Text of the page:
By J.H. OSBORNE

BRISTOL, Tenn. — In August 2020, Isaiah 117 House cut the ribbon to open its newest location in Sullivan County.

The nonprofit organization provides homes that care for and support children while they transition from the Department of Children’s Services (DCS) into the care of foster families.

The new home, constructed on land donated by Discovery Church and located next to the church on Bethel Drive, offers a girls bedroom, a boys bedroom, bathroom, laundry room, kitchen and living room, along with office and storage space.

The region’s first Isaiah 117 House was founded in 2018 in Elizabethton and serves children from Carter, Unicoi and Johnson counties.

A second house opened in September 2019. Ground was broken for the location opened on Wednesday at the end of that month, and a home opened in Greene County later last year.

The new home here makes five because there’s an Isaiah 117 House in Vanderburgh County, Indiana.

Children who are placed with DCS remain in the care of state workers, and sometimes reside in state facilities, while they await the availability of a foster home. During this time, which can be disorienting and challenging for children, Isaiah 117 Houses offer a friendly, safe environment; emotional and physical support; and needed supplies, such as clothing and hygiene products.

Tennessee Department of Children’s Services Commissioner Jennifer Nichols took part in the ribbon cutting.

“Our children are going to have it made here,” Nichols said, noting 8,107 children were in the foster care system in Tennessee as of Wednesday morning. “In Sullivan County, 237 children need you. And, boy, have you come through in a big way.”

Nichols, after touring the new home, described it as “amazing” and “beautiful.”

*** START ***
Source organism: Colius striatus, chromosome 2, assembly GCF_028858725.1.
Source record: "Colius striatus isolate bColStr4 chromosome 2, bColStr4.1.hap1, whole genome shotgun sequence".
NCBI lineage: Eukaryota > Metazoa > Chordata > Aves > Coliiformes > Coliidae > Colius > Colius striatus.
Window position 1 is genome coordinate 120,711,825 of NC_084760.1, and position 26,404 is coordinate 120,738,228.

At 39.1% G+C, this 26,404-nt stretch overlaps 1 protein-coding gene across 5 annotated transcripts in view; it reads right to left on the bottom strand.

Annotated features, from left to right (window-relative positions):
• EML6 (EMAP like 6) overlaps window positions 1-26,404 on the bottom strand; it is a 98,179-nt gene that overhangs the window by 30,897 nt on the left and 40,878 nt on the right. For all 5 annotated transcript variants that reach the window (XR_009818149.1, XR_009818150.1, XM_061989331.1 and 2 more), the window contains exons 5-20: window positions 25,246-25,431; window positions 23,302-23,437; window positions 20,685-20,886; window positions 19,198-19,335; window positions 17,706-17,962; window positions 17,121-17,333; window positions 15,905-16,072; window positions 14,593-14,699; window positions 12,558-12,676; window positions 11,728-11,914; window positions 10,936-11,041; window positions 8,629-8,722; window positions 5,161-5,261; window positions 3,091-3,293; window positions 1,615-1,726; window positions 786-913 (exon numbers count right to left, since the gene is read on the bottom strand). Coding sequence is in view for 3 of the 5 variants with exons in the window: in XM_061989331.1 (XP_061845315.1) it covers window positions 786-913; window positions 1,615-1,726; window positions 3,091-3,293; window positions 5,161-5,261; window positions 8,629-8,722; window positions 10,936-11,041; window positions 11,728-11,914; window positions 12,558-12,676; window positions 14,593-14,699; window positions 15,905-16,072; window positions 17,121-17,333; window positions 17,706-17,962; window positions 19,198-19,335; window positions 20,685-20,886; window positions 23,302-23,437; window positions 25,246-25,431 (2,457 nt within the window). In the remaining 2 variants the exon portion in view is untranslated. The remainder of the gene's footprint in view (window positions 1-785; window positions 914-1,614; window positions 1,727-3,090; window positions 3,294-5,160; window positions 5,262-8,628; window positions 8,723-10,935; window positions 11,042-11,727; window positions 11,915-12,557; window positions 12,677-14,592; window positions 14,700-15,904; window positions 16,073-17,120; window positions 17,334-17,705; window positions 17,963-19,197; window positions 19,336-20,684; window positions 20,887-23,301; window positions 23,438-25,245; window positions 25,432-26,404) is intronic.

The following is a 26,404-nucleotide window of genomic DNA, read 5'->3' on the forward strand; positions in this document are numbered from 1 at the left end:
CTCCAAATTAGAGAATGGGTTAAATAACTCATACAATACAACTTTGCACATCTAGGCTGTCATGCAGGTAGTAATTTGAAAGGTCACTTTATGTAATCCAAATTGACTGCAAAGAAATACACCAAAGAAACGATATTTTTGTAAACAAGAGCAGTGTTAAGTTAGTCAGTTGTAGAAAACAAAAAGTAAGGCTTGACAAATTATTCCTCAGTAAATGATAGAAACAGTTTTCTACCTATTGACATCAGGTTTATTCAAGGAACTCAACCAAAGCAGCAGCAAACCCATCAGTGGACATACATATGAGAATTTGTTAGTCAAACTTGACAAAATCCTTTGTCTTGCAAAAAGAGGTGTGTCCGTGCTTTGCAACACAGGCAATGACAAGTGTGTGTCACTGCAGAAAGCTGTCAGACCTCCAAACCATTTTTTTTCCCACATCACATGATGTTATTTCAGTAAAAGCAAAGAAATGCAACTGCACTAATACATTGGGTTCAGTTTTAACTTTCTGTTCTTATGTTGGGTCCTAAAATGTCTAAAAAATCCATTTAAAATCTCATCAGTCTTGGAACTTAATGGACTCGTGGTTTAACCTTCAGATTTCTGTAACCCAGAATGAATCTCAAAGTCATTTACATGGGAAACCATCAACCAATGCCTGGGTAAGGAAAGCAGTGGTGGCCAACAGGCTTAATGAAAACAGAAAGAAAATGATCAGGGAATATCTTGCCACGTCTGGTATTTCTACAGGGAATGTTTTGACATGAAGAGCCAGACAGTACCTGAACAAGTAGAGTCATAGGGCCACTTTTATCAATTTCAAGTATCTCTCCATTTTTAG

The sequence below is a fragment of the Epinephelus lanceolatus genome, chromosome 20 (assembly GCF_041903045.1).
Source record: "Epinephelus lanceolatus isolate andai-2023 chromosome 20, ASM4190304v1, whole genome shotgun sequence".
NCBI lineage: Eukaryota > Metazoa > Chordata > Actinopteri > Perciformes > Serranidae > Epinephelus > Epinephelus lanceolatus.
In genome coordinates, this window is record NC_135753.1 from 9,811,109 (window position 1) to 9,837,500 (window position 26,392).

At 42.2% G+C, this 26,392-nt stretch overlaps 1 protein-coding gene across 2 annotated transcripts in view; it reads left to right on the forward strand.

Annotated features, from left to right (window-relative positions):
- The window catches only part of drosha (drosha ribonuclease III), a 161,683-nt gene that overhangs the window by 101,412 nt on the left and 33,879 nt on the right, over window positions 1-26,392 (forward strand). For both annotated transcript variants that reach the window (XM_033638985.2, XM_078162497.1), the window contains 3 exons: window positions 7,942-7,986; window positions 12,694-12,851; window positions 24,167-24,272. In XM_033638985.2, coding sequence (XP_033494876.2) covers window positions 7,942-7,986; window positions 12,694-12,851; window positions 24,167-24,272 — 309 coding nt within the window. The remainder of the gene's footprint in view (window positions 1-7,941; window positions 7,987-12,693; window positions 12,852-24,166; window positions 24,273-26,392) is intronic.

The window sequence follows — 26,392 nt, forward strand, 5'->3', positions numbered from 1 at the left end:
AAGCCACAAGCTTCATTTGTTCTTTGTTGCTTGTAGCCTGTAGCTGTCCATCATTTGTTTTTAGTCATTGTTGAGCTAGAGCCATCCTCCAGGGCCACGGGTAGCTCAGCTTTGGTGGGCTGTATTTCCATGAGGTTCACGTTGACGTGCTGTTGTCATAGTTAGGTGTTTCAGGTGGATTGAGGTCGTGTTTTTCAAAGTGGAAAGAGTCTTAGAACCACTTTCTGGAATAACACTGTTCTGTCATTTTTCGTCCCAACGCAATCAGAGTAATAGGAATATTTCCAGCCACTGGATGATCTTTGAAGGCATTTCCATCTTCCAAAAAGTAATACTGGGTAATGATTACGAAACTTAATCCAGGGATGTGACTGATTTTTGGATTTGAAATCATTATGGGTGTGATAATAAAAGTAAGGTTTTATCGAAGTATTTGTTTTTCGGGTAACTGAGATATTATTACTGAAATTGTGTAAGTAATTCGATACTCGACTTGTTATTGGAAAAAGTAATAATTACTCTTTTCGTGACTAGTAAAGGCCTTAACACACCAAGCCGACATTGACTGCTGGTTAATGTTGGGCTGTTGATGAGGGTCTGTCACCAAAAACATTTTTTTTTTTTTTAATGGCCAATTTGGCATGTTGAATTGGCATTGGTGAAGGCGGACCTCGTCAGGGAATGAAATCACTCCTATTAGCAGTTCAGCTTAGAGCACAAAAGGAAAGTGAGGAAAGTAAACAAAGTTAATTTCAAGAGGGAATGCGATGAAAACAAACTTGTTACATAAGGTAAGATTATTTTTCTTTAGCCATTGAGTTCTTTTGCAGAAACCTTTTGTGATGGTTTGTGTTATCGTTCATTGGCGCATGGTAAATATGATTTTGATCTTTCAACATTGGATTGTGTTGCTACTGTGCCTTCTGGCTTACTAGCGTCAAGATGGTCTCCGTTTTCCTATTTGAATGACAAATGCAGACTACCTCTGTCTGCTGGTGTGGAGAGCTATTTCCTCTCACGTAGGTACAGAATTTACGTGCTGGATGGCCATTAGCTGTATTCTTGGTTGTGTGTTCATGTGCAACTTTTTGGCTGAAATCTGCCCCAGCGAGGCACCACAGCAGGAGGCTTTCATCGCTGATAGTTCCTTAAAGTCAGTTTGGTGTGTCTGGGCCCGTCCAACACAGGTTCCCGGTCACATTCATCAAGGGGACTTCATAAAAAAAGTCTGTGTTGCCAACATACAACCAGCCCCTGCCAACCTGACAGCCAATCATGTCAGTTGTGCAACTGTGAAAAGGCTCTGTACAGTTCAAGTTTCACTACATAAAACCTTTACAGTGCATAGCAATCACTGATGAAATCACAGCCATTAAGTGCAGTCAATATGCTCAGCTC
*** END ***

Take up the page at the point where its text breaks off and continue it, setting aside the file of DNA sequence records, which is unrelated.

She said she couldn’t help but think of a child the Department of Children’s Services recently was having a hard time placing in a home. It wasn’t in Sullivan County, but it was in an area serviced by Isaiah 117 House — and that made all the difference.

“Isaiah 117 House stepped up,” Nichols said. “When I got that call, I shed tears of joy. We’d tried to place that child with the thousands of families in that county.”

“Jeff Begley made this happen,” Isaiah 117 House founder and Director Ronda Paulson said of the Kingsport contractor who volunteered to spearhead the new home’s construction.

The 1,600-square-foot new build was constructed entirely by volunteers and with donated materials and in-kind contributions from a variety of building suppliers throughout the area.

Paulson said when she and others first tried to launch a building effort in Sullivan County, they invited dozens of local contractors to a lunch, about five showed up, and they all “ran from the room when they found out we wanted them to build a house for free.”

But one man stayed and approached them to say, “I think I can build this house for you.”

It was Begley.

“The real heroes here are the suppliers and people who put in the time,” Begley said.

“We could not have built this house without the support of Sullivan County,” Paulson said. “We saw this community walk every step of this journey with us through T-shirt sales, lemonade stands and community lunches. We are committed to serving the children in this region.”

Paulson recalled how she and Julie Dixon, who is the Isaiah House program coordinator, first met in 2014 and each became foster program participants.

By 2017 they were googling how to begin a nonprofit. Paulson said she journals and prays each morning, and that is more intense on ribbon-cutting days. This time was no different, as it brought back “snapshots” of how all the pieces fell into place.

“Everyone came together,” Paulson said. “Everyone came together with God orchestrating and moving, and encouraging and redeeming ... bringing His people together to build a home for the children He has never forgotten. God is doing this. It’s the only explanation. So today we celebrate what God has done in Sullivan County.”